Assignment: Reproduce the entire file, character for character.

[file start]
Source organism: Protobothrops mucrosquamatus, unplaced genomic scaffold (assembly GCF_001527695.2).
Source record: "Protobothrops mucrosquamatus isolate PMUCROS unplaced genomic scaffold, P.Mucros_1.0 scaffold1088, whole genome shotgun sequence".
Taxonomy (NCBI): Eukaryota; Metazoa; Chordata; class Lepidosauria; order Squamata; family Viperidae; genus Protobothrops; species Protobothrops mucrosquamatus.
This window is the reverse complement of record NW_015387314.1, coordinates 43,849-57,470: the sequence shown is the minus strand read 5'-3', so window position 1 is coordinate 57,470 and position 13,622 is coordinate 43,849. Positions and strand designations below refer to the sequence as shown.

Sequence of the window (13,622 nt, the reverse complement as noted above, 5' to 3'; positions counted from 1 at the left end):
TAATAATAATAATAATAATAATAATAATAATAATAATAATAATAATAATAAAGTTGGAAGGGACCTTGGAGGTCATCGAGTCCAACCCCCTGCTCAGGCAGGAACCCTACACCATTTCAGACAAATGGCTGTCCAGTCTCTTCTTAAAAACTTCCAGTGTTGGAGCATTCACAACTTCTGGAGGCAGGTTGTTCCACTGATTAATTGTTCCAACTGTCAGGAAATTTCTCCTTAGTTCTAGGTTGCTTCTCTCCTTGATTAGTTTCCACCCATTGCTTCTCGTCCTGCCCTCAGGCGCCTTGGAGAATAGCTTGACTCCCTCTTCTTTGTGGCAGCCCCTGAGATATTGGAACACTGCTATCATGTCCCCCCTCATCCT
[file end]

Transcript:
Source organism: Protobothrops mucrosquamatus, unplaced genomic scaffold (assembly GCF_001527695.2).
Source record: "Protobothrops mucrosquamatus isolate PMUCROS unplaced genomic scaffold, P.Mucros_1.0 scaffold1088, whole genome shotgun sequence".
Taxonomy (NCBI): Eukaryota; Metazoa; Chordata; class Lepidosauria; order Squamata; family Viperidae; genus Protobothrops; species Protobothrops mucrosquamatus.
This window is the reverse complement of record NW_015387314.1, coordinates 43,849-57,470: the sequence shown is the minus strand read 5'-3', so window position 1 is coordinate 57,470 and position 13,622 is coordinate 43,849. Positions and strand designations below refer to the sequence as shown.

Sequence of the window (13,622 nt, the reverse complement as noted above, 5' to 3'; positions counted from 1 at the left end):
TAATAATAATAATAATAATAATAATAATAATAATAATAATAATAATAATAAAGTTGGAAGGGACCTTGGAGGTCATCGAGTCCAACCCCCTGCTCAGGCAGGAACCCTACACCATTTCAGACAAATGGCTGTCCAGTCTCTTCTTAAAAACTTCCAGTGTTGGAGCATTCACAACTTCTGGAGGCAGGTTGTTCCACTGATTAATTGTTCCAACTGTCAGGAAATTTCTCCTTAGTTCTAGGTTGCTTCTCTCCTTGATTAGTTTCCACCCATTGCTTCTCGTCCTGCCCTCAGGCGCCTTGGAGAATAGCTTGACTCCCTCTTCTTTGTGGCAGCCCCTGAGATATTGGAACACTGCTATCATGTCCCCCCTCATCCT